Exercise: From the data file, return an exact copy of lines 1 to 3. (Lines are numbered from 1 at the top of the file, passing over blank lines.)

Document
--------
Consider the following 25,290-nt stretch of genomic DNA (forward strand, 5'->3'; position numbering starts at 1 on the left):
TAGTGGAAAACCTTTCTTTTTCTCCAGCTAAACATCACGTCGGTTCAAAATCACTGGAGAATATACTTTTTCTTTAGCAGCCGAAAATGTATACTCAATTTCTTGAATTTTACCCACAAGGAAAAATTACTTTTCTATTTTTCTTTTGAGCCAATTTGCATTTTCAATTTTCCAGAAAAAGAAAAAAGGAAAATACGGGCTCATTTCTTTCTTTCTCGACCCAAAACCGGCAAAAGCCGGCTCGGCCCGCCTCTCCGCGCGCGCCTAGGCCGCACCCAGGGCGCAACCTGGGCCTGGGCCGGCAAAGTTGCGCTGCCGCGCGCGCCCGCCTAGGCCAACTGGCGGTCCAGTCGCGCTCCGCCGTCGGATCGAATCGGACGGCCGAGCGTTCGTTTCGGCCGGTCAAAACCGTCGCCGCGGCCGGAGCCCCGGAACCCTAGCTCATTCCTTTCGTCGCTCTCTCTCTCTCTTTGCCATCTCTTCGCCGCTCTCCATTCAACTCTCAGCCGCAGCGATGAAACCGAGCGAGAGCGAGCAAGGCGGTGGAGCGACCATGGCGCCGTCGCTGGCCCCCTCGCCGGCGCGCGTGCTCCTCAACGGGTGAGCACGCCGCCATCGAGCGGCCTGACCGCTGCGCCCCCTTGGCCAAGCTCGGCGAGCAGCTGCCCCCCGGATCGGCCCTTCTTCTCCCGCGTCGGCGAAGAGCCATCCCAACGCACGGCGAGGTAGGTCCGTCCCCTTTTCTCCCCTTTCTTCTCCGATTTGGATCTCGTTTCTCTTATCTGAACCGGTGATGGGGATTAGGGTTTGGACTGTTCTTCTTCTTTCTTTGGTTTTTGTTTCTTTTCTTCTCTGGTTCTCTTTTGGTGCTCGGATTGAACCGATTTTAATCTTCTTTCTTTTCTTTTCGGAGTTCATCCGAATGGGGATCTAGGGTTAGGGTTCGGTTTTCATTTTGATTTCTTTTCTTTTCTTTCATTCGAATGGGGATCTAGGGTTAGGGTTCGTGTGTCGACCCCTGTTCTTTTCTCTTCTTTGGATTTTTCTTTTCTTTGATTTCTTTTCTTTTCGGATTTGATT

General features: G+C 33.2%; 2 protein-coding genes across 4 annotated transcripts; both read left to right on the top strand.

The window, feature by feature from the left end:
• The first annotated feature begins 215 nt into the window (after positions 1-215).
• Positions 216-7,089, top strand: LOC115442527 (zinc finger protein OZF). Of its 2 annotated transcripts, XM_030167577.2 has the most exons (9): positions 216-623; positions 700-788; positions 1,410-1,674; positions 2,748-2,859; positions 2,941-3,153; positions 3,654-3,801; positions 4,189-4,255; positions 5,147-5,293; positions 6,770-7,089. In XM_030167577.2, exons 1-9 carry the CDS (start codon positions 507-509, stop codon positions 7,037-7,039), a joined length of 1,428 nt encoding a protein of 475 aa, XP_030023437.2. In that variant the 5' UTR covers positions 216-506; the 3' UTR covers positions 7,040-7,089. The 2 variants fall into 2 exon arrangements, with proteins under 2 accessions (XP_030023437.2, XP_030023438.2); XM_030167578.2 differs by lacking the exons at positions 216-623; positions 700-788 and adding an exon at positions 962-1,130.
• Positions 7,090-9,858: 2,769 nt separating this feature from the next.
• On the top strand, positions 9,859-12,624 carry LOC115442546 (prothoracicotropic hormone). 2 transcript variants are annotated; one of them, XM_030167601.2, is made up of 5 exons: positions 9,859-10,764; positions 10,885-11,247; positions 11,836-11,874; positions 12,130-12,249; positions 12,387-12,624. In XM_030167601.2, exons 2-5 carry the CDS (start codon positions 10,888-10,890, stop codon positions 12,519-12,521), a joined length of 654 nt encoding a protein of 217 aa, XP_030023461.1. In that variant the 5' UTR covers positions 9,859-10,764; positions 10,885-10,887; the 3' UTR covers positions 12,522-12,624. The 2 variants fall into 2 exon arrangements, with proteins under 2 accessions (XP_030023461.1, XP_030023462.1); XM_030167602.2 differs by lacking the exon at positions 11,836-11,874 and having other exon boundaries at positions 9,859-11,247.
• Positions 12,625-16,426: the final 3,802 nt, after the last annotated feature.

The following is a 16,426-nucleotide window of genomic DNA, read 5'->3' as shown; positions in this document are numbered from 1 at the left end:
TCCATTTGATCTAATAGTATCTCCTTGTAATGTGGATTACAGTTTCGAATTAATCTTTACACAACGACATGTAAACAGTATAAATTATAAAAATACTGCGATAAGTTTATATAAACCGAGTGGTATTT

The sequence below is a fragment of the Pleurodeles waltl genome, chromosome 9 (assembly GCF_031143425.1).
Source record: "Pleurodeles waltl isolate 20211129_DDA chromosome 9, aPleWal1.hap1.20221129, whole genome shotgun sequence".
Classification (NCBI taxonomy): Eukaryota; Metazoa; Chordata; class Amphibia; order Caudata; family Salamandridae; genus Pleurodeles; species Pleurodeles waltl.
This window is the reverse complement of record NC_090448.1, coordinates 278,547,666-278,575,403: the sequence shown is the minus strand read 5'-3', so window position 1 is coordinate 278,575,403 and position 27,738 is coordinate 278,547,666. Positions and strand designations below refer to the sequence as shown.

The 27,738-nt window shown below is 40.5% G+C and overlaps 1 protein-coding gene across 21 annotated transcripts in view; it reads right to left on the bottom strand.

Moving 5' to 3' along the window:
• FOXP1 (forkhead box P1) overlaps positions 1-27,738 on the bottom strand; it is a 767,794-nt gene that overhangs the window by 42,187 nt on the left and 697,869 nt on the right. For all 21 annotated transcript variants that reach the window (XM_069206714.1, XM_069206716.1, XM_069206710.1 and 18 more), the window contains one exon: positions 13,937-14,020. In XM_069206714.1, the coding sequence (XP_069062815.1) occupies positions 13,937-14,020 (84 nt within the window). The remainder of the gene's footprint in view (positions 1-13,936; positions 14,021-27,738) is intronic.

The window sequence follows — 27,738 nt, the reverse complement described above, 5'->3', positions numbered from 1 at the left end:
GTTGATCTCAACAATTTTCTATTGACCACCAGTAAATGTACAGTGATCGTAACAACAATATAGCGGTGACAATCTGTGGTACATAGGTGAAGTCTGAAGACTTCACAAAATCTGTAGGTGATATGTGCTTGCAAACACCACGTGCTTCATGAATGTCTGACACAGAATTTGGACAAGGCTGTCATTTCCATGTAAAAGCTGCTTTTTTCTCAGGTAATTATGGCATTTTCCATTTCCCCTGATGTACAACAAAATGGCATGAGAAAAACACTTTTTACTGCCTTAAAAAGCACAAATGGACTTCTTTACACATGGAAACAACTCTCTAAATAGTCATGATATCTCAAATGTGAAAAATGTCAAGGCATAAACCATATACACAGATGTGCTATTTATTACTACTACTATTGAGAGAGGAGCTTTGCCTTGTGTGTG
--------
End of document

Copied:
Consider the following 25,290-nt stretch of genomic DNA (forward strand, 5'->3'; position numbering starts at 1 on the left):
TAGTGGAAAACCTTTCTTTTTCTCCAGCTAAACATCACGTCGGTTCAAAATCACTGGAGAATATACTTTTTCTTTAGCAGCCGAAAATGTATACTCAATTTCTTGAATTTTACCCACAAGGAAAAATTACTTTTCTATTTTTCTTTTGAGCCAATTTGCATTTTCAATTTTCCAGAAAAAGAAAAAAGGAAAATACGGGCTCATTTCTTTCTTTCTCGACCCAAAACCGGCAAAAGCCGGCTCGGCCCGCCTCTCCGCGCGCGCCTAGGCCGCACCCAGGGCGCAACCTGGGCCTGGGCCGGCAAAGTTGCGCTGCCGCGCGCGCCCGCCTAGGCCAACTGGCGGTCCAGTCGCGCTCCGCCGTCGGATCGAATCGGACGGCCGAGCGTTCGTTTCGGCCGGTCAAAACCGTCGCCGCGGCCGGAGCCCCGGAACCCTAGCTCATTCCTTTCGTCGCTCTCTCTCTCTCTTTGCCATCTCTTCGCCGCTCTCCATTCAACTCTCAGCCGCAGCGATGAAACCGAGCGAGAGCGAGCAAGGCGGTGGAGCGACCATGGCGCCGTCGCTGGCCCCCTCGCCGGCGCGCGTGCTCCTCAACGGGTGAGCACGCCGCCATCGAGCGGCCTGACCGCTGCGCCCCCTTGGCCAAGCTCGGCGAGCAGCTGCCCCCCGGATCGGCCCTTCTTCTCCCGCGTCGGCGAAGAGCCATCCCAACGCACGGCGAGGTAGGTCCGTCCCCTTTTCTCCCCTTTCTTCTCCGATTTGGATCTCGTTTCTCTTATCTGAACCGGTGATGGGGATTAGGGTTTGGACTGTTCTTCTTCTTTCTTTGGTTTTTGTTTCTTTTCTTCTCTGGTTCTCTTTTGGTGCTCGGATTGAACCGATTTTAATCTTCTTTCTTTTCTTTTCGGAGTTCATCCGAATGGGGATCTAGGGTTAGGGTTCGGTTTTCATTTTGATTTCTTTTCTTTTCTTTCATTCGAATGGGGATCTAGGGTTAGGGTTCGTGTGTCGACCCCTGTTCTTTTCTCTTCTTTGGATTTTTCTTTTCTTTGATTTCTTTTCTTTTCGGATTTGATT

General features: G+C 33.2%; 2 protein-coding genes across 4 annotated transcripts; both read left to right on the top strand.